In the multiplier 42, the transistors Q21, Q23, and Q25 are connected to form a Darlington connection. In the same manner, the transistors Q22, Q24, and Q26 are connected to form a Darlington connection. The bases of the transistors Q21 and Q22 are connected to the bias power supply e2. The emitters of the transistors Q25 and Q26 are connected to the common constant current supply 63. Thus, the base-emitter voltage Vbe of the transistors Q21, Q23, and Q25, which are connected to form a Darlington connection, is equal to the base-emitter voltage Vbe of the transistors Q22, Q24, and Q26, which are connected to form a Darlington connection. When the currents flowing through the transistors Q21 to Q26 are i21 to i26, the currents are expressed as:
i21*i23*i25

i22*i24*i26

The transistor Q21 is connected in series to the transistor Q26. Thus, the current i21 flowing through the transistor Q21 is equal to the current i26 flowing through the transistor Q26. Thus, the above expression is transformed into
i23*i25

i22*i24

By transforming this expression, the current i25 is expressed as:
i25

(i24/i23)*i22

The transistor Q23 is connected in series to the transistor Q27. The gate of the transistor Q27 is connected to the gate of the transistor T21 shown in FIG. 11. Accordingly, the transistor Q27 and the transistor T21 form a current mirror circuit. Thus, the current flowing through the transistor Q23 and the transistor Q27 is equal to the current i4 flowing through the transistor T21. The current i23 flowing through the transistor Q23 is expressed as:
i23=i4(Vin−Vout)/R

In the same manner, the transistor Q24 is connected in series to the transistor Q28. The gate of the transistor Q28 is connected to the gate of the transistor T18 shown in FIG. 11. Accordingly, the transistor Q28 and the transistor T18 form a current mirror circuit. Thus, the current flowing through the transistor Q24 and the transistor Q28 is equal to the current i3 flowing through the transistor T18. The current i24 flowing through the transistor Q24 is expressed as
i24=i3Vin/R

The emitter of the transistor Q22 is connected to the constant current supply 62. The constant current supply 62 is set in a manner that the current Icc flows. The current i22 flowing through the transistor Q22 is equal to the current Icc.

As a result, the current i25 flowing through the transistor Q25 is expressed as:
i25

(i24/i23)*i22((Vin/R)/((Vin−Vout)/R))*Icc(Vin/(Vin−Vout))*Icc

The transistor Q25 and the transistor Q29 are connected in series. The transistor Q29 operates as a diode. Thus, the current flowing through the transistor Q29 is equal to the current i25 flowing through the transistor Q25. As a result, the multiplier 42 generates a current equal to the current i25 flowing through the transistor Q25 at the output terminal Z that is connected to the gate of the transistor Q29.

The operation of the DC-DC converter 12 will now be described.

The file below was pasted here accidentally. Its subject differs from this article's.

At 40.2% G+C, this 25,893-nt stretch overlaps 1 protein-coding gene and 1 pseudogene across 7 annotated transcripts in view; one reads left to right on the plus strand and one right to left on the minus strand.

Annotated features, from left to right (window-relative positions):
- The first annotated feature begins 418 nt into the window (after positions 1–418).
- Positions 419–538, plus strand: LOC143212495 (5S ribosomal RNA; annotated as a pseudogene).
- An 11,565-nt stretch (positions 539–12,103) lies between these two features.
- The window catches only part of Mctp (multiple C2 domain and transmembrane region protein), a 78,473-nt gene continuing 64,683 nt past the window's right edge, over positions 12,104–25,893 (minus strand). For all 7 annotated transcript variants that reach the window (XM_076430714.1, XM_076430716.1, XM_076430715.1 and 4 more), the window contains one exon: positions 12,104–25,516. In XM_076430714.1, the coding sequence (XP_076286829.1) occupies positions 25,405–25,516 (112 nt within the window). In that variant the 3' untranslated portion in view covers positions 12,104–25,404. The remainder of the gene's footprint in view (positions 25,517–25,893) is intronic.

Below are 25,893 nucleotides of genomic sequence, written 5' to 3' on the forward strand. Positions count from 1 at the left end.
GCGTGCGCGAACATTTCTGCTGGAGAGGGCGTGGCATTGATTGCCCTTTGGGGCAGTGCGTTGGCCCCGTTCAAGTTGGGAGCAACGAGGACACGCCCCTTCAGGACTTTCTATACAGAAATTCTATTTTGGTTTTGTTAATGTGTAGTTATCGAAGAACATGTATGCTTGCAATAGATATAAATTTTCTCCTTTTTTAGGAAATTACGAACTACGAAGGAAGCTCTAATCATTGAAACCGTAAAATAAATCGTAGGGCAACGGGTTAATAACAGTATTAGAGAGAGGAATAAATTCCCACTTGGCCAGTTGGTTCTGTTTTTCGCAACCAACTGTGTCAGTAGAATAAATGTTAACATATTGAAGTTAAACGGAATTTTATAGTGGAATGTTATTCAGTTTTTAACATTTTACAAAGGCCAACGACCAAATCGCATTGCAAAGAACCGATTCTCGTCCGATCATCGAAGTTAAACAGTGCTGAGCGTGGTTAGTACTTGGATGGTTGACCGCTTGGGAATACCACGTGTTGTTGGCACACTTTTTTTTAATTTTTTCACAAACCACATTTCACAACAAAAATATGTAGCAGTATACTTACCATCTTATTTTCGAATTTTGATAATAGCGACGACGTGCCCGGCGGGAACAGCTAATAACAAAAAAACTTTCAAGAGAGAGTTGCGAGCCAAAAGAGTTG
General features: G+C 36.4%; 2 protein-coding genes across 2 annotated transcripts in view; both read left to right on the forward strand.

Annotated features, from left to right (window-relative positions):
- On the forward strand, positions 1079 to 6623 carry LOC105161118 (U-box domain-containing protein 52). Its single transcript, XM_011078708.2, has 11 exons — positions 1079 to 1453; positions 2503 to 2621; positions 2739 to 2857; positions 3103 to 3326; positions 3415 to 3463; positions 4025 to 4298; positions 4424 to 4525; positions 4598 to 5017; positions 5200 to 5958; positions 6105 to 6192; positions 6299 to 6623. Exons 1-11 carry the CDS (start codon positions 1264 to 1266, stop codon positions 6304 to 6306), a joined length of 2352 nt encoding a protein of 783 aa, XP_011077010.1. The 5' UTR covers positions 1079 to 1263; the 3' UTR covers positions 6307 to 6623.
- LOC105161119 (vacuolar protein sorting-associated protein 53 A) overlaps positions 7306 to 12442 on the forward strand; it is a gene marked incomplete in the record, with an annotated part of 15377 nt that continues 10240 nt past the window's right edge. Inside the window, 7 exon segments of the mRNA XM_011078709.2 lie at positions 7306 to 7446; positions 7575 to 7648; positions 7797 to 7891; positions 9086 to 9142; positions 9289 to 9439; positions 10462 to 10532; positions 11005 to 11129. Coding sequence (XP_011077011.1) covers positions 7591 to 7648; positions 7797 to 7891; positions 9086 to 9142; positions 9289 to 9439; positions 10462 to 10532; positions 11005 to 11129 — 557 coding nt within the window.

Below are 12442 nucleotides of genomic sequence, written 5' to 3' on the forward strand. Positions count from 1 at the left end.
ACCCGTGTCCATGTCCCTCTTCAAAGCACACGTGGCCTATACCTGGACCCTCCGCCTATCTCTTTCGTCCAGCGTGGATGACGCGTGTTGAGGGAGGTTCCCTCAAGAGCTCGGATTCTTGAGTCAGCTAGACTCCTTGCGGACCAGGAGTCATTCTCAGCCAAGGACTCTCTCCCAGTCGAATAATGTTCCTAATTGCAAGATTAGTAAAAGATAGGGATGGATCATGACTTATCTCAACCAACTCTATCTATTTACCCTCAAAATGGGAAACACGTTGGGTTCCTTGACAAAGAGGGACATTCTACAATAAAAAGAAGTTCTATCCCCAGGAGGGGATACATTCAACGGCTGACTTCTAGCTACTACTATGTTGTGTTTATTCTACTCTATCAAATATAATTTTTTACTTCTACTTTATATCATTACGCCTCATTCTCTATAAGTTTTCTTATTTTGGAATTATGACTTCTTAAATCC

The input voltage Vin supplied from the battery 11 shown in FIG. 10 decreases as the electronics device 10 is used or as the battery 11 is discharged. The mode control circuit 36 of the DC-DC converter 12 monitors the input voltage Vin, the output voltage Vout, and the output current IL. Further, based on the input voltage Vin, the output voltage Vout, and the output current IL, the mode control circuit 36 generates a signal Iout that is in accordance with the load current when the efficiency η1 of the switching regulator and the efficiency η2 of the linear regulator are substantially the same. Further, the mode control circuit 36 compares the signal SI, which corresponds to the output current IL flowing through the current detection resistor Rs, with a signal Iout to generate a mode control circuit SM based on the comparison result. As a result, the DC-DC converter 12 is switched between the switching regulator and the linear regulator at the load current in which the efficiency η1 of the switching regulator and the efficiency η2 of the linear regulator are substantially the same.

[When Mode Control Signal SM has an H level]

The oscillator 33 performs an oscillation operation in response to an H level mode control signal SM to generate a triangular wave signal SS. The PWM comparator 32 operates in response to the H level mode control signal SM, compares the triangular wave signal SS with the first error signal S1 a from the error amplifier 31, and generates a signal QL in accordance with the comparison result. The switch SW1 connects the common terminal Tc to the first switch terminal Ta in response to the H level mode control signal SM and provides the signal QL from the PWM comparator 32 to the output transistor T1 as a control signal DH. In response to the H level mode control signal SM, the AND circuit 34 provides the signal QL from the PWM comparator 32 to the output transistor T2 as a control signal DL. As a result, the output transistors T1 and T2 are activated and inactivated in a complementary manner.

The output voltage Vout increases during the period the output transistor T1 is activated. The output voltage Vout is smoothed by the smoothing capacitor C1. When the output transistor T1 is inactivated, the energy accumulated in the choke coil L1 is discharged. This decreases the energy accumulated in the choke coil L1 and decreases the output voltage Vout. When the comparison voltage V1 generated with the resistors R1 and R2 becomes lower than the reference voltage Vr1, the output transistor T1 is activated.